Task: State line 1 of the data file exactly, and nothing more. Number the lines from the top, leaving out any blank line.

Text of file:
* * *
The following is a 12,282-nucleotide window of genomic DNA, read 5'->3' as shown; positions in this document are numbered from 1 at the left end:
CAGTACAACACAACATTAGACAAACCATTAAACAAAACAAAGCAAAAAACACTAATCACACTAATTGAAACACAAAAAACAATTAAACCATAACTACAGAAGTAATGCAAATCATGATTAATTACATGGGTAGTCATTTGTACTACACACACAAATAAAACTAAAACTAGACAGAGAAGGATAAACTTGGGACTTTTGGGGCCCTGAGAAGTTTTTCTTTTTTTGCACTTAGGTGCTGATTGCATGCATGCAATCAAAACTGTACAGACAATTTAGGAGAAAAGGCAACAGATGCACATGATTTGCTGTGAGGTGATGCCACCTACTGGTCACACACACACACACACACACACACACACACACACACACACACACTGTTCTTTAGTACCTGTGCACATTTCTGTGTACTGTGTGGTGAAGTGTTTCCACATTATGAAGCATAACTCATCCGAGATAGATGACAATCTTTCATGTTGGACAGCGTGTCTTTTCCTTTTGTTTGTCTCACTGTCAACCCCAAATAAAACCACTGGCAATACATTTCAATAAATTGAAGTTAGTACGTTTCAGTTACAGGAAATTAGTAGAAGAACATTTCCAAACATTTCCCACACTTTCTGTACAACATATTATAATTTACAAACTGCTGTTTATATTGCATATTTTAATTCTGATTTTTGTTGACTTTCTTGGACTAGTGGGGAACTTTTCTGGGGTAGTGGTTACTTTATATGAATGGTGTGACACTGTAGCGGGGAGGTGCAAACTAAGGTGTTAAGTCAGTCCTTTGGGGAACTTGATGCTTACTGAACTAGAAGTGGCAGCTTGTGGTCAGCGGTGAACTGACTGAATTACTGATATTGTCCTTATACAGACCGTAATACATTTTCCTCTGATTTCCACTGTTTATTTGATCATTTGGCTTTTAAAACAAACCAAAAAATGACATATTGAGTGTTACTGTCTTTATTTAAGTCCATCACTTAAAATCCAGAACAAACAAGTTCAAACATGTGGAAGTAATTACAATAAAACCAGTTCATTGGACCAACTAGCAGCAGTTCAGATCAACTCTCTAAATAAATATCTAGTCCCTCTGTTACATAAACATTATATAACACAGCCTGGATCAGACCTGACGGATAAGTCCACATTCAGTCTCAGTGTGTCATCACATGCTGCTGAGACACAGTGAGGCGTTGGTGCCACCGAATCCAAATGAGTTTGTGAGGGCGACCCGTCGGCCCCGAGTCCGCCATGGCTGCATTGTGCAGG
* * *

The following is a 12,282-nucleotide window of genomic DNA, read 5'->3' as shown; positions in this document are numbered from 1 at the left end: